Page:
Following the release of lead singles Consent and Paint, artist and producer Rookes releases her new album POPNOTPOP on November 9. Headliner caught up with her for a chat about the challenges she has had to overcome in completing the record and subverting contemporary pop as we know it…
Almost three years in the making, POPNOTPOP marks the culmination of a period of intense artistic discovery for Rookes, as well as her procurement of the coveted MPG scholarship and £3,000 of Help Musicians funding. As such, she sought to capitalise on these opportunities to the fullest, driving her formidable skills as a vocalist and multi-instrumentalist to create a record brimming with invention, melody and wonderfully skewed pop sensibilities. There’s also broad blend of genres on display, with the likes of Bloc Party, Radiohead, Chvrches, Skrillex, and M83 among those cited as influences on the outcome of the record.
Here, Rookes joins us via Zoom from her setup at North London’s Ten87 Studios for an in-depth look inside the making of her most ambitious release yet, the challenges that carved its creation, and the homogenous nature of today’s industry…
It’s been a busy year for you so far! What have you been up to?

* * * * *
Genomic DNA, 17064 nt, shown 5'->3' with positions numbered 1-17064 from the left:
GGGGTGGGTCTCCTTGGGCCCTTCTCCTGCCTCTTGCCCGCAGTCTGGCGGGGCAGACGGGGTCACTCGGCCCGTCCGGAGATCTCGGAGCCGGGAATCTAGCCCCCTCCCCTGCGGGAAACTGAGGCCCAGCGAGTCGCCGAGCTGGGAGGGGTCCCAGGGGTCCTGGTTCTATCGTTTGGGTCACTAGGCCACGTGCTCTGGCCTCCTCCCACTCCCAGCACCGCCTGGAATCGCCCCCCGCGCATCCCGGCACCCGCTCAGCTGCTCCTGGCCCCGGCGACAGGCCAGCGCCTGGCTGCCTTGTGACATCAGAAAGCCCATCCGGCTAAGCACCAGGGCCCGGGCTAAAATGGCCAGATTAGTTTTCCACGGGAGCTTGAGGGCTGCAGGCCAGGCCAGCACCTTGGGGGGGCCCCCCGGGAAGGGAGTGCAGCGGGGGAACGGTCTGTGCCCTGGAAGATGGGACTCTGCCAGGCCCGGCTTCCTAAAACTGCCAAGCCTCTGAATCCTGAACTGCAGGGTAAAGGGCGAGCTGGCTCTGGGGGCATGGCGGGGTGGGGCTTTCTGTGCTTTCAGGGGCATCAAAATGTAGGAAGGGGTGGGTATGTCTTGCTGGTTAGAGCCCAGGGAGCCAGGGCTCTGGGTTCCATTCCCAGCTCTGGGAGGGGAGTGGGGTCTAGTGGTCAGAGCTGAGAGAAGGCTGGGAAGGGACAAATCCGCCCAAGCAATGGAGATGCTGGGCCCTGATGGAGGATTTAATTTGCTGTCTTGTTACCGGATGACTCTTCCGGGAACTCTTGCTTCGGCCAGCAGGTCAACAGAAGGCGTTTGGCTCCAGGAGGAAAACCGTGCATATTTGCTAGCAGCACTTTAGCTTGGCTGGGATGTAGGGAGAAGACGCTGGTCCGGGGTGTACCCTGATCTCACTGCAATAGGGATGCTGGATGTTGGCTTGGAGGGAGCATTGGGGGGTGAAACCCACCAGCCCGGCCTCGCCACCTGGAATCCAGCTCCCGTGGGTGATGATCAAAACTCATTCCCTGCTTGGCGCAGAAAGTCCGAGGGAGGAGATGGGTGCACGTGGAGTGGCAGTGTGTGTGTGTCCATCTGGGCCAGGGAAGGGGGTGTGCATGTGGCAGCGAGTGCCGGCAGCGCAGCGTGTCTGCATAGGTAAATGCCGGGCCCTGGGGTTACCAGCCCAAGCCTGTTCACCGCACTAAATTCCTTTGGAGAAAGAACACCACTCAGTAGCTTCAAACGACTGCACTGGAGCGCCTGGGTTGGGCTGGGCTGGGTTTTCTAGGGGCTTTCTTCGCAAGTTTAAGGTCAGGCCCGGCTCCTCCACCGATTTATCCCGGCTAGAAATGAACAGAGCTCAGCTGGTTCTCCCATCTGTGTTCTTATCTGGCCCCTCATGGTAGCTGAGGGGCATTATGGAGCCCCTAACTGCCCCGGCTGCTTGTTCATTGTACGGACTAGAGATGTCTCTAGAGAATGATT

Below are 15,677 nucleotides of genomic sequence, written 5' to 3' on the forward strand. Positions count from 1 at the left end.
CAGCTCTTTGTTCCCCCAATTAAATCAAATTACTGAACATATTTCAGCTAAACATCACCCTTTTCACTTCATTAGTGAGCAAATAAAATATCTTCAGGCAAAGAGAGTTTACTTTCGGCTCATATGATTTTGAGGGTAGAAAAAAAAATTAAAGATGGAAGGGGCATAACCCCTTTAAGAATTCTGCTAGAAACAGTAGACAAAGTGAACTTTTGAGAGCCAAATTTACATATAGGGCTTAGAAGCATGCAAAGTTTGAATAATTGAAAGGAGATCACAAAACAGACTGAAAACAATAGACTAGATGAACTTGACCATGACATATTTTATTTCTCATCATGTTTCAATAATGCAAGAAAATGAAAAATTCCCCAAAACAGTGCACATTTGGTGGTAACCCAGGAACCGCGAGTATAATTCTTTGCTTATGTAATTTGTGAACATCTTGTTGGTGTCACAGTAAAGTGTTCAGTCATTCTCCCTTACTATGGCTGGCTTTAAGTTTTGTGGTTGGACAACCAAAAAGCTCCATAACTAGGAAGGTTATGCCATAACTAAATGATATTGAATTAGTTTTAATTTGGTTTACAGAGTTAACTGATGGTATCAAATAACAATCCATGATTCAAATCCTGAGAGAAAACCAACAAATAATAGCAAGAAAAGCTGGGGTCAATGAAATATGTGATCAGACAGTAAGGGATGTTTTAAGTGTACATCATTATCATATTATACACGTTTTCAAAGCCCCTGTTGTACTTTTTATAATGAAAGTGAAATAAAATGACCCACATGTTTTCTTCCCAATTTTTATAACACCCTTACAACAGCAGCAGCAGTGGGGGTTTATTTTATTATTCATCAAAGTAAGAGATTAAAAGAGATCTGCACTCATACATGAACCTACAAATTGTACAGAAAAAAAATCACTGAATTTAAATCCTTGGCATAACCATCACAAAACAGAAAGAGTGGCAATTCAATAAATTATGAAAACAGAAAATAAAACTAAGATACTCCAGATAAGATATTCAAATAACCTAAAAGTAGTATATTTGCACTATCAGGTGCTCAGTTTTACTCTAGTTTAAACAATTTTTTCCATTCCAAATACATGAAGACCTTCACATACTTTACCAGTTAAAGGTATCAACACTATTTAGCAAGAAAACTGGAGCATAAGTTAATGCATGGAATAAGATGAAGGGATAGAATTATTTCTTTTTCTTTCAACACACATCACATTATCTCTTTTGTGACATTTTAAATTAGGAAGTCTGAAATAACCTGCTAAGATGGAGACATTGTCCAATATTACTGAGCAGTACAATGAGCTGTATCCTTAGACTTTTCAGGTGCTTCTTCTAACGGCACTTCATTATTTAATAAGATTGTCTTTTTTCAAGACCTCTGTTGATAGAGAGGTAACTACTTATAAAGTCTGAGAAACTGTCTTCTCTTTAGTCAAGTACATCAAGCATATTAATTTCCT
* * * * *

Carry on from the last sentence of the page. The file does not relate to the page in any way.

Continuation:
There has been a lot of focus on getting the PopNotPop album out. It’s a Help Musicians grant-funded album, and I won that grant in 2020. But then 2021 was an unexpectedly awful year for a lot of people for different reasons. I had a slice of that going on myself - I had some slightly tricky personal and professional issues, so I took a break from making the record and came back about six months later and mixed it with Katie Tavini, who isn’t a mix engineer by trade, but knows a hell of a lot about engineering. So together we mixed the album and it sounds absolutely banging.
There had been a lot of preparation in the run up to that, as it’s an independent release. We looked at getting a label involved but you are subject to their timelines - they aren’t really interested in taking on yours, so that could have created delay in getting the album out. And because it was a grant funded album there is a deadline, and that deadline had already been extended. So I thought, let’s just make it an independent release, because I know how to do those. And for me, as someone who is moving into production rather than seeking a solo artist career, it has meant that I am offering this as a nice, chunky portfolio of all my production skills. It was very important to get the album right from that perspective. This album is going to be what people find when they Google my name, so I wanted it to sound absolutely brilliant and shiny and wonderful, and it does, so I’m very proud of it!
I’ve also been working with a handful of artists to develop their material, which has been utterly wonderful. I worked with Dirty Freud on their record Meet me In The Real, which is great and was so much fun to work on. I also worked with Ruby Tingle who is on the same label (No Such Thing). We worked on a track for her called Familiars, which is glorious and Kate Bush-like. And I have also finished some work with an artist called Jagara.
And I’ve also I ran a series of live events called We Move for the Music Hackspace, so it’s been very busy!